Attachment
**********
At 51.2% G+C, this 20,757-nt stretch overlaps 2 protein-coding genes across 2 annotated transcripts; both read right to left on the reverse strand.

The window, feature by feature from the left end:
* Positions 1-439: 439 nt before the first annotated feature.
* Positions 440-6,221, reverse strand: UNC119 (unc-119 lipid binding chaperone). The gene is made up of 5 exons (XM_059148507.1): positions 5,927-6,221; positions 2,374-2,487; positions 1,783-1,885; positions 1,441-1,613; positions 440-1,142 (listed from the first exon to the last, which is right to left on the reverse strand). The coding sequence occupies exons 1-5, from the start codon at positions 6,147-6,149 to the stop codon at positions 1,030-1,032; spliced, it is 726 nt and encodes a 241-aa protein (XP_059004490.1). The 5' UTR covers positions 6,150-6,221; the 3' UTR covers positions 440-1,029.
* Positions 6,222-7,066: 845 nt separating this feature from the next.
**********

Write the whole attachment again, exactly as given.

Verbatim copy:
At 51.2% G+C, this 20,757-nt stretch overlaps 2 protein-coding genes across 2 annotated transcripts; both read right to left on the reverse strand.

The window, feature by feature from the left end:
* Positions 1-439: 439 nt before the first annotated feature.
* Positions 440-6,221, reverse strand: UNC119 (unc-119 lipid binding chaperone). The gene is made up of 5 exons (XM_059148507.1): positions 5,927-6,221; positions 2,374-2,487; positions 1,783-1,885; positions 1,441-1,613; positions 440-1,142 (listed from the first exon to the last, which is right to left on the reverse strand). The coding sequence occupies exons 1-5, from the start codon at positions 6,147-6,149 to the stop codon at positions 1,030-1,032; spliced, it is 726 nt and encodes a 241-aa protein (XP_059004490.1). The 5' UTR covers positions 6,150-6,221; the 3' UTR covers positions 440-1,029.
* Positions 6,222-7,066: 845 nt separating this feature from the next.